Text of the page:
Marijuana Smoking and Markers of Testicular Function Among men From a Fertility Centre

Feiby L. Nassan; Mariel Arvizu; Lidia Mínguez-Alarcón; Paige L. Williams; Jill Attaman; John Petrozza; Russ Hauser; Jorge Chavarro; for the EARTH Study Team

Disclosures

Hum Reprod. 2019;34(4):715-723. 

In This Article

Results

Men had a mean (standard deviation, SD) age of 36.3 (5.11) years and BMI of 27.5 (4.70) kg/m2. Most were Caucasian (88%), had a university degree (84%), and did not currently smoke tobacco (94%). Of the 662 men in our study, 455 (69%) provided one semen sample, 90 (14%) provided two samples, and 117 (18%) provided ≥3 samples. Most (88%) semen samples were analysed within 30 min after specimen collection and 72% of the men had a sexual abstinence of 2–4 days (Table I). Fifty five percent of the men reported having ever smoked marijuana; 44% of men were past and 11% were current marijuana smokers. Marijuana smokers were more likely to be white, overweight or obese and tobacco smokers. They also had higher intakes of alcohol and coffee and were more likely to have ever used cocaine (Table I). All but one of the men who reported ever use of cocaine also reported marijuana smoking. The distributions of the semen parameters, sperm DNA damage measures and hormone concentrations are shown in Supplementary Table II

Men who had ever smoked marijuana had significantly higher sperm concentration than men who had never smoked marijuana in unadjusted (Supplementary Table III) and multivariable-adjusted analyses (62.7 (95% confidence interval (CI): 56.0, 70.3) million/mL vs. 45.4 (38.6, 53.3) million/mL; P = 0.0003) (Table II). There were no statistically significant differences in sperm concentration between current and past marijuana smokers (P = 0.60). Similar patterns were observed for total sperm count. Men who had ever smoked marijuana also had 16% (−27%, −4%) lower serum FSH concentrations than men who had never smoked it, with no significant differences between past and current marijuana smokers (P = 0.53) (Table II). There were no associations of marijuana smoking status with other semen parameters, markers of sperm DNA integrity or other reproductive hormone concentrations. Of note, cocaine use was associated with a higher adjusted proportion of sperm concentration and count below the WHO reference values. In these analyses, marijuana smokers had an estimated 5% (95% CI: 3%, 9%) of semen samples with concentrations below 15 million/mL while never marijuana smokers had 12% (95% CI: 8%, 19%) (Figure I and Supplementary Table SIV).

Figure 1.

Adjusted means of the proportions (95% CI) of semen parameters below the WHO lower reference values associated with marijuana smoking status among 662 men (using the first semen samples given per man closest to assessment of marijuana smoking). Abbreviations: WHO; World Health Organization; 95% CI, 95% confidence interval. 1Adjusted mean proportions were estimated using generalised linear models with binary distribution and logit link. Models were adjusted for age (years, continuous), race (white/not), sexual abstinence time (days, categorical), body mass index (kg/m2, continuous), tobacco smoking (yes/no), coffee (binary) and alcohol intake (binary), cocaine use (yes/no), and calendar year (continuous). Motility models were further adjusted for time elapsed between semen collection and analysis. 2WHO lower reference limits (2010): ejaculate volume <1.5 mL; sperm concentration <15 million/mL; total sperm count <39 million; total motile sperm <40%; progressive motile sperm <32%, and normal sperm morphology <4% using 'strict' Tygerberg method. *P value < 0.05, **P value < 0.01 compared to never.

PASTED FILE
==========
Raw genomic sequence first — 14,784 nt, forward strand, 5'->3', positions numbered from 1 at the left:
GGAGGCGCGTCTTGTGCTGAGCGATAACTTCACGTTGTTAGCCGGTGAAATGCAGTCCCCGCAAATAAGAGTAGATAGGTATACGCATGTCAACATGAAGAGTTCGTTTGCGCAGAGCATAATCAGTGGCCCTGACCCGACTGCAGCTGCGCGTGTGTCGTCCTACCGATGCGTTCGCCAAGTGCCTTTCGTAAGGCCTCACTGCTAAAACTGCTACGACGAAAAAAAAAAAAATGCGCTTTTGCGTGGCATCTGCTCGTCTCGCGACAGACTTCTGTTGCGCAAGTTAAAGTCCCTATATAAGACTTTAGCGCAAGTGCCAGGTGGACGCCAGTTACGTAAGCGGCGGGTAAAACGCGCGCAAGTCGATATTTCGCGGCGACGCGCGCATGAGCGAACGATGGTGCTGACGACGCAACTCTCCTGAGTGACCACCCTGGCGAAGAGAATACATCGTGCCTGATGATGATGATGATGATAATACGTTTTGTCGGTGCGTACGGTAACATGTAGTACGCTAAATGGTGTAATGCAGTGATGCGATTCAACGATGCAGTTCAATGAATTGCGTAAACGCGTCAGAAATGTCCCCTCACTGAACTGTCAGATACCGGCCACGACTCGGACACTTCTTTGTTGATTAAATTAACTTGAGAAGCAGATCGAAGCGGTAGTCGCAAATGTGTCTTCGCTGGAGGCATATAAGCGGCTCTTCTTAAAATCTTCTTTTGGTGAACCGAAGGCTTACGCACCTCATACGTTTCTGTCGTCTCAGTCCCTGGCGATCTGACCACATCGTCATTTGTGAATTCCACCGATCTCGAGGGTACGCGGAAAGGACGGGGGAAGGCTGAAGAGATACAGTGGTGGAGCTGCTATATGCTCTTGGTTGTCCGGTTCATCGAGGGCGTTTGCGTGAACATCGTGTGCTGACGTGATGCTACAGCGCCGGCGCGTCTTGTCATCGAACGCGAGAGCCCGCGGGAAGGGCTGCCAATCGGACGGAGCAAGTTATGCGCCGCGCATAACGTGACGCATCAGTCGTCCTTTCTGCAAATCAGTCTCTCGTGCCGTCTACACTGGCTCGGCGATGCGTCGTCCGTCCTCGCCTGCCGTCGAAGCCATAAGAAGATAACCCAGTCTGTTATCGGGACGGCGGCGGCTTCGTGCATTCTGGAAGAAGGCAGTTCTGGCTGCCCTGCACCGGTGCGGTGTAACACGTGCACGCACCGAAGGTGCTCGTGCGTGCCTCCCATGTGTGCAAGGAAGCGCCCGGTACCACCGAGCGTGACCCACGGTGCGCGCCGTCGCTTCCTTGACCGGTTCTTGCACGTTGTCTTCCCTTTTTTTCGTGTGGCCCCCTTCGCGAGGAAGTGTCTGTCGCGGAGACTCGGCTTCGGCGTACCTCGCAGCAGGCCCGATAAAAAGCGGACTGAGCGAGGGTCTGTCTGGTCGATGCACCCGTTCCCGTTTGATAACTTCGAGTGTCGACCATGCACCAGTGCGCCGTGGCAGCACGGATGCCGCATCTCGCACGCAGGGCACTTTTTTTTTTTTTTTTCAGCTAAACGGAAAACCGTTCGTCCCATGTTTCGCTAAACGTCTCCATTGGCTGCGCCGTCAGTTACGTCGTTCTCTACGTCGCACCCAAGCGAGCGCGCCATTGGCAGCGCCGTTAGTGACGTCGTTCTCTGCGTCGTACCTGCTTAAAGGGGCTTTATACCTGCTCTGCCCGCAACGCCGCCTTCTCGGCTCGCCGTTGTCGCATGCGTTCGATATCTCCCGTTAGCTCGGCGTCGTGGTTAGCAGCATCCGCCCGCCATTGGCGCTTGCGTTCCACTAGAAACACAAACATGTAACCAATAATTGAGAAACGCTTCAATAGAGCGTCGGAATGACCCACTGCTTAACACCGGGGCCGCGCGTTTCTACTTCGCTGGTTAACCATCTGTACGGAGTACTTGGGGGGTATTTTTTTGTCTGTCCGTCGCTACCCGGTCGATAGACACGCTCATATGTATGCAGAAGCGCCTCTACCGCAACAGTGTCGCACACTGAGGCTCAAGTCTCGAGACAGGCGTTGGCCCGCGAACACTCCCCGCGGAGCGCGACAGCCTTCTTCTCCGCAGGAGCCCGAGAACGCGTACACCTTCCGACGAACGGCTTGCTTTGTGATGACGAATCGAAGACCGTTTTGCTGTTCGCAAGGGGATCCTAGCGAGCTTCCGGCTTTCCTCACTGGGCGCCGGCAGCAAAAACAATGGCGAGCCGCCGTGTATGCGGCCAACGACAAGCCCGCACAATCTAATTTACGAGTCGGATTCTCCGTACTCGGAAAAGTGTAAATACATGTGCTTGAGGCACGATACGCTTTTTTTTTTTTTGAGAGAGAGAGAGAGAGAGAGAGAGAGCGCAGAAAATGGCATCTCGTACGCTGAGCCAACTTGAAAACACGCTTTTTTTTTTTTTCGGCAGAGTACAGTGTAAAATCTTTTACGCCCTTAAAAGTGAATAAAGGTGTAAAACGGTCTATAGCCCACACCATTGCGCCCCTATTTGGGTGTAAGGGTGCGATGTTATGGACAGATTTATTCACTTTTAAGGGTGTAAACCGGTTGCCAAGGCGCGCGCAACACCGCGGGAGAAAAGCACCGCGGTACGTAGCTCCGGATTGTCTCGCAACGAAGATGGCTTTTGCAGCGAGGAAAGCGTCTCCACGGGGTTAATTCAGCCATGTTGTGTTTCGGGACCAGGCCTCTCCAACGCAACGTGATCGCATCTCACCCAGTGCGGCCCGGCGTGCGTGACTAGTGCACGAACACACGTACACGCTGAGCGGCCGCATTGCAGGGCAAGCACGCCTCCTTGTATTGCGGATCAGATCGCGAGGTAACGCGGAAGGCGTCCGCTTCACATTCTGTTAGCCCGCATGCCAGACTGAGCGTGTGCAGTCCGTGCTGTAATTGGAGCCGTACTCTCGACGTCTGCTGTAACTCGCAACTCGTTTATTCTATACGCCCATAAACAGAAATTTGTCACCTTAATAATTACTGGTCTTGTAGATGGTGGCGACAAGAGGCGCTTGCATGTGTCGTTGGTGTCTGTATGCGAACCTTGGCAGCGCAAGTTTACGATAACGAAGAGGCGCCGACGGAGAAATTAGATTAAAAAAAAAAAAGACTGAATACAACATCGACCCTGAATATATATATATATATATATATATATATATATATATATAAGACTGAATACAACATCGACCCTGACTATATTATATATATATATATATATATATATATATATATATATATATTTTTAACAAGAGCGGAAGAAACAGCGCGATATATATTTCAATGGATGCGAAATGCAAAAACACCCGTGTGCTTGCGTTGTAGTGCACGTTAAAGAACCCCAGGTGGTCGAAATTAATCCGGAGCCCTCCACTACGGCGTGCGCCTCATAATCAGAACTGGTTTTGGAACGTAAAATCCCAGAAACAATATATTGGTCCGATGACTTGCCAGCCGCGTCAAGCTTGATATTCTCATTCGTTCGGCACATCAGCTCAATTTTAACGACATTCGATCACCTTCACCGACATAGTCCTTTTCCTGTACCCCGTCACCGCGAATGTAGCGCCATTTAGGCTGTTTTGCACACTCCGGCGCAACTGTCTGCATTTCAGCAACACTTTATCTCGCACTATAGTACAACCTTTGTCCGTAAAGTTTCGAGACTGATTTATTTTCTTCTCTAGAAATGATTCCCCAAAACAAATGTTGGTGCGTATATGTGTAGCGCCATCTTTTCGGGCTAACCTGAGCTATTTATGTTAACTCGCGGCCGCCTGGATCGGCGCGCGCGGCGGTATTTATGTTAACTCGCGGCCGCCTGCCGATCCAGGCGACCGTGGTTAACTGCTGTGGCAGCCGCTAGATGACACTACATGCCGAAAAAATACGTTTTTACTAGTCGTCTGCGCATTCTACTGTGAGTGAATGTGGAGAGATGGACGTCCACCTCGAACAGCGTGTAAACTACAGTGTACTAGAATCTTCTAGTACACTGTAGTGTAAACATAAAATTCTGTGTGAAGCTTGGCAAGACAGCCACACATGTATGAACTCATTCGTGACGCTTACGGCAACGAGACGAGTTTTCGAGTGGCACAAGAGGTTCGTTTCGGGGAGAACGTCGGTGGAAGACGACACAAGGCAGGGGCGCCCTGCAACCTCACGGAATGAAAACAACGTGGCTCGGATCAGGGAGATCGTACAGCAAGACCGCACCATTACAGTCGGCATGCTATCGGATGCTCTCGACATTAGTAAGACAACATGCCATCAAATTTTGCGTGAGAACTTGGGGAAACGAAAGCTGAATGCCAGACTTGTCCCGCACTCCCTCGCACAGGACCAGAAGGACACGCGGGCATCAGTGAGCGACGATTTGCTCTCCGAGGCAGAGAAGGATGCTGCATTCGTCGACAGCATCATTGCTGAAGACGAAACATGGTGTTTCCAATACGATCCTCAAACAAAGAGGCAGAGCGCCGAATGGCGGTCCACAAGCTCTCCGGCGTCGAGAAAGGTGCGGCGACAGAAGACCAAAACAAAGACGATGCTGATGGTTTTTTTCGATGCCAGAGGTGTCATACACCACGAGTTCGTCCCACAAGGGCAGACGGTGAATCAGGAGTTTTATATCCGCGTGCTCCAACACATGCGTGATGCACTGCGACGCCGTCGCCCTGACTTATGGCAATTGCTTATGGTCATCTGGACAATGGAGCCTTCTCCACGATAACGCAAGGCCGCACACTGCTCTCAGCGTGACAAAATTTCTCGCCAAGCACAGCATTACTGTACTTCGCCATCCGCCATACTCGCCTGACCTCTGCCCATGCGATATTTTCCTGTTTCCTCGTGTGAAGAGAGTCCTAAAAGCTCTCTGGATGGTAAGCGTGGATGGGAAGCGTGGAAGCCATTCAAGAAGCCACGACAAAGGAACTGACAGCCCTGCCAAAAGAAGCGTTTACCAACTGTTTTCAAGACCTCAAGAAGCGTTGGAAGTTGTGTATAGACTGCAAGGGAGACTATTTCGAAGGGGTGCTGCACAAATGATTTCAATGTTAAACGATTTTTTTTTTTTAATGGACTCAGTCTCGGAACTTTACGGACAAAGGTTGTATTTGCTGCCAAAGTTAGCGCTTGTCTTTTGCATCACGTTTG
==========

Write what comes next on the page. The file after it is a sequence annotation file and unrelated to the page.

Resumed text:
In analyses restricted to ever marijuana smokers, increasing marijuana smoking by 20 joint-years was associated with significantly higher serum concentrations of testosterone of 8% (2%, 15%), inhibin B of 11% (0.30%, 23%) and SHBG of 9% (2%, 17%) and a non-statistically significant higher sperm concentration of 12.6 (−6.55, 35.6) million/mL and total sperm count of 10.7 (−8.12, 33.4) million (Table III). In addition, a later age of initiation of marijuana smoking was associated with a non-statistically significant lower sperm count (−2.56 (−5.46, 0.42) million) and concentration (−2.94 (−5.84, 0.06) million/mL). Furthermore, each additional year since last smoking marijuana was associated with a 2.21 (0.13, 4.34) million higher sperm count, a 1.03% (0.16, 1.91) higher TDM and lower (−1.75% (−3.21, −0.27)) estradiol concentrations. The association between marijuana smoking and sperm concentration persisted after adjustment for serum testosterone (data not shown).

The associations between marijuana smoking status and markers of testicular function persisted after re-categorising exposure status based on last time of reported use, after restricting analyses to men without a diagnosis of male factor infertility, in analyses restricted to the first semen sample per man, after further adjustment for stress levels (Supplementary Table V, Supplementary Table VI, Supplementary Table VII and Supplementary Table VIII) or history of STDs, and after further adjusting for time of serum sample collection for testosterone (data not shown). A sensitivity analysis to quantify the impact of unmeasured confounding showed that in order for an unmeasured confounder to explain the observed relation between marijuana smoking status and sperm concentration, it would have to be associated with both sperm concentration and marijuana smoking status by a risk ratio ≥2.08 (or ≥1.59 to exclude the lower bound of the confidence interval) above and beyond the measured confounders.

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